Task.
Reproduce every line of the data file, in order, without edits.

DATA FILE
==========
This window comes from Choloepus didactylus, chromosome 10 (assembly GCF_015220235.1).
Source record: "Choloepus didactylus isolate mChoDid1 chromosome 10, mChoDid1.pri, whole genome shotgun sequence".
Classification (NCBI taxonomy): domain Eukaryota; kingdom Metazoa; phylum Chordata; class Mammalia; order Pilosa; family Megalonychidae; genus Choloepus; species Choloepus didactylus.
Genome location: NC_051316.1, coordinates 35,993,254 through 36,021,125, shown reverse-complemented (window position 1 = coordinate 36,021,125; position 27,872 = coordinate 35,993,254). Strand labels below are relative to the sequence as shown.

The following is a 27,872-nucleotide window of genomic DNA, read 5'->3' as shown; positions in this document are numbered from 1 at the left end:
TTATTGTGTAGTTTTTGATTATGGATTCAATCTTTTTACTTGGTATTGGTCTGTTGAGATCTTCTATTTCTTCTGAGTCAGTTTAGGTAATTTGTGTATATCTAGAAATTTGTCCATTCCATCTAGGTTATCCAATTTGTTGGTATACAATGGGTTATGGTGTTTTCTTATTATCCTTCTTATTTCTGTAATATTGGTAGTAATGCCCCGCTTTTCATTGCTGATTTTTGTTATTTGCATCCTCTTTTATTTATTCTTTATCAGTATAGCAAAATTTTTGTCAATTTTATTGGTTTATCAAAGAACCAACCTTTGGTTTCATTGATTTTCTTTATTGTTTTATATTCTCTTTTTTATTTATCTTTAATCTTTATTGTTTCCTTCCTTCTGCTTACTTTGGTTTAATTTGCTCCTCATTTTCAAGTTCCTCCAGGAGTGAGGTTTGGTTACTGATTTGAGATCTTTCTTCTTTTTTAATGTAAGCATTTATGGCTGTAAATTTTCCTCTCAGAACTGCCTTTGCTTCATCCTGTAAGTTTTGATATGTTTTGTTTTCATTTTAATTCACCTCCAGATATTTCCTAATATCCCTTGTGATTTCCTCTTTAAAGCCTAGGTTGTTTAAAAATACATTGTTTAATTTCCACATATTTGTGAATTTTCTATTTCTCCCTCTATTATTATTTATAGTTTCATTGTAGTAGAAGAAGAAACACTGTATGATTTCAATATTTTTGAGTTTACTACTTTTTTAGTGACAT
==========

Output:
This window comes from Choloepus didactylus, chromosome 10 (assembly GCF_015220235.1).
Source record: "Choloepus didactylus isolate mChoDid1 chromosome 10, mChoDid1.pri, whole genome shotgun sequence".
Classification (NCBI taxonomy): domain Eukaryota; kingdom Metazoa; phylum Chordata; class Mammalia; order Pilosa; family Megalonychidae; genus Choloepus; species Choloepus didactylus.
Genome location: NC_051316.1, coordinates 35,993,254 through 36,021,125, shown reverse-complemented (window position 1 = coordinate 36,021,125; position 27,872 = coordinate 35,993,254). Strand labels below are relative to the sequence as shown.

The following is a 27,872-nucleotide window of genomic DNA, read 5'->3' as shown; positions in this document are numbered from 1 at the left end:
TTATTGTGTAGTTTTTGATTATGGATTCAATCTTTTTACTTGGTATTGGTCTGTTGAGATCTTCTATTTCTTCTGAGTCAGTTTAGGTAATTTGTGTATATCTAGAAATTTGTCCATTCCATCTAGGTTATCCAATTTGTTGGTATACAATGGGTTATGGTGTTTTCTTATTATCCTTCTTATTTCTGTAATATTGGTAGTAATGCCCCGCTTTTCATTGCTGATTTTTGTTATTTGCATCCTCTTTTATTTATTCTTTATCAGTATAGCAAAATTTTTGTCAATTTTATTGGTTTATCAAAGAACCAACCTTTGGTTTCATTGATTTTCTTTATTGTTTTATATTCTCTTTTTTATTTATCTTTAATCTTTATTGTTTCCTTCCTTCTGCTTACTTTGGTTTAATTTGCTCCTCATTTTCAAGTTCCTCCAGGAGTGAGGTTTGGTTACTGATTTGAGATCTTTCTTCTTTTTTAATGTAAGCATTTATGGCTGTAAATTTTCCTCTCAGAACTGCCTTTGCTTCATCCTGTAAGTTTTGATATGTTTTGTTTTCATTTTAATTCACCTCCAGATATTTCCTAATATCCCTTGTGATTTCCTCTTTAAAGCCTAGGTTGTTTAAAAATACATTGTTTAATTTCCACATATTTGTGAATTTTCTATTTCTCCCTCTATTATTATTTATAGTTTCATTGTAGTAGAAGAAGAAACACTGTATGATTTCAATATTTTTGAGTTTACTACTTTTTTAGTGACAT